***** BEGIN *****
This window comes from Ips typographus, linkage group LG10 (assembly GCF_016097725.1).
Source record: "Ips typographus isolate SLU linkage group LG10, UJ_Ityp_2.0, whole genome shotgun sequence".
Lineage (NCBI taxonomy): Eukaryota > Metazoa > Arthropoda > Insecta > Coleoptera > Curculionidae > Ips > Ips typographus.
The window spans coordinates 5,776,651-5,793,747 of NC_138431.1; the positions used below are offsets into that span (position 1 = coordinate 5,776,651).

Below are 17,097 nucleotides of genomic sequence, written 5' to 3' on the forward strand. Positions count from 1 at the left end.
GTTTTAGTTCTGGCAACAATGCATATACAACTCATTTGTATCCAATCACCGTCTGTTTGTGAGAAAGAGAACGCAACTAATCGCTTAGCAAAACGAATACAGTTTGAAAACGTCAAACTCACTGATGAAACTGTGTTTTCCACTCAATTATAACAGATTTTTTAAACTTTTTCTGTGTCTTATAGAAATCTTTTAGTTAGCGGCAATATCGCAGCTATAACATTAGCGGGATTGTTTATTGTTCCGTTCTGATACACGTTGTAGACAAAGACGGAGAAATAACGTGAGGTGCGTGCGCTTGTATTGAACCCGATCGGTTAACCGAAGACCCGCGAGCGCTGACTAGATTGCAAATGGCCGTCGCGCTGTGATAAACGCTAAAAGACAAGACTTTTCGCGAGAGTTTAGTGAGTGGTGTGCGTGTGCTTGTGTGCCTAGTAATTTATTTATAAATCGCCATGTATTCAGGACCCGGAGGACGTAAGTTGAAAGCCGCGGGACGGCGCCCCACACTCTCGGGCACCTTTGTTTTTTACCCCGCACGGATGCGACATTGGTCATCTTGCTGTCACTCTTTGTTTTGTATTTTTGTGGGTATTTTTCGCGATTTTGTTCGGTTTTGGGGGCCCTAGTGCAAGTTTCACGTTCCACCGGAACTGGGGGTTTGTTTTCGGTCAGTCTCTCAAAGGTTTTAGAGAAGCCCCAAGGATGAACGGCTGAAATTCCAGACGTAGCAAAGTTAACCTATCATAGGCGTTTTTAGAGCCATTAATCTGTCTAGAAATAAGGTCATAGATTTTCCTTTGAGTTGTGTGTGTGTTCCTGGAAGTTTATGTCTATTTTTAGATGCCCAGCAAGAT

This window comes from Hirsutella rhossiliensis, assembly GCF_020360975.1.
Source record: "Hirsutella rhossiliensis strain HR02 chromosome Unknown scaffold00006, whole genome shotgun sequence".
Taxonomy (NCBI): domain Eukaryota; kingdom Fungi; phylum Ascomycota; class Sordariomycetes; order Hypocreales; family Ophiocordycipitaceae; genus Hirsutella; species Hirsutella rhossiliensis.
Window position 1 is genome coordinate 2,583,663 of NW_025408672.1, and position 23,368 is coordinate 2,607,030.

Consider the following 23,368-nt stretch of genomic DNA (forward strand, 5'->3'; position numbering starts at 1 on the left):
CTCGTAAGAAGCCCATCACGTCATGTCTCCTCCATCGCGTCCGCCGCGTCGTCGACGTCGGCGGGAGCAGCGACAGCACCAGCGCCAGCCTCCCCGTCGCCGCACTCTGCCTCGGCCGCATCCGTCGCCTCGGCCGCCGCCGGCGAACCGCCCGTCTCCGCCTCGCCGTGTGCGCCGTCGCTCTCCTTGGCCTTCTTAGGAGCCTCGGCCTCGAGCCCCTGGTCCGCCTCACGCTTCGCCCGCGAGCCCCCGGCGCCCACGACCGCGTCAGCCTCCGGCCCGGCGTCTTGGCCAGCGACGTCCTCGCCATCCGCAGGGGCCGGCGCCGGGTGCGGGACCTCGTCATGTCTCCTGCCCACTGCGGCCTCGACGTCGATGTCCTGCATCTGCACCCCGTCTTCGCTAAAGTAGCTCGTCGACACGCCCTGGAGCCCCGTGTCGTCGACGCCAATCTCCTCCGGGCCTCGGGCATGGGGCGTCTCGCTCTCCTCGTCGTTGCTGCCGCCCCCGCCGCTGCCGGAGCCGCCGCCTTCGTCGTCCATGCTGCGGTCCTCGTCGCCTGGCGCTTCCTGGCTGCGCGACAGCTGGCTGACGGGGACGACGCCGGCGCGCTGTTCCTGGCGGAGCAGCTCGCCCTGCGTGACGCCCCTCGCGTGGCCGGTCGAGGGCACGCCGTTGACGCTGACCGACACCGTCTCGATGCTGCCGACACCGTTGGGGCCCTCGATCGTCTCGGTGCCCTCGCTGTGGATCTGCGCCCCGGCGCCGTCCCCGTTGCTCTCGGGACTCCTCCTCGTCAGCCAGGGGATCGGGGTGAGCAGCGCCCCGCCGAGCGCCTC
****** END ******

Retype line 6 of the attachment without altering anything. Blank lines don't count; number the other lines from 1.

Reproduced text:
GTTTTAGTTCTGGCAACAATGCATATACAACTCATTTGTATCCAATCACCGTCTGTTTGTGAGAAAGAGAACGCAACTAATCGCTTAGCAAAACGAATACAGTTTGAAAACGTCAAACTCACTGATGAAACTGTGTTTTCCACTCAATTATAACAGATTTTTTAAACTTTTTCTGTGTCTTATAGAAATCTTTTAGTTAGCGGCAATATCGCAGCTATAACATTAGCGGGATTGTTTATTGTTCCGTTCTGATACACGTTGTAGACAAAGACGGAGAAATAACGTGAGGTGCGTGCGCTTGTATTGAACCCGATCGGTTAACCGAAGACCCGCGAGCGCTGACTAGATTGCAAATGGCCGTCGCGCTGTGATAAACGCTAAAAGACAAGACTTTTCGCGAGAGTTTAGTGAGTGGTGTGCGTGTGCTTGTGTGCCTAGTAATTTATTTATAAATCGCCATGTATTCAGGACCCGGAGGACGTAAGTTGAAAGCCGCGGGACGGCGCCCCACACTCTCGGGCACCTTTGTTTTTTACCCCGCACGGATGCGACATTGGTCATCTTGCTGTCACTCTTTGTTTTGTATTTTTGTGGGTATTTTTCGCGATTTTGTTCGGTTTTGGGGGCCCTAGTGCAAGTTTCACGTTCCACCGGAACTGGGGGTTTGTTTTCGGTCAGTCTCTCAAAGGTTTTAGAGAAGCCCCAAGGATGAACGGCTGAAATTCCAGACGTAGCAAAGTTAACCTATCATAGGCGTTTTTAGAGCCATTAATCTGTCTAGAAATAAGGTCATAGATTTTCCTTTGAGTTGTGTGTGTGTTCCTGGAAGTTTATGTCTATTTTTAGATGCCCAGCAAGAT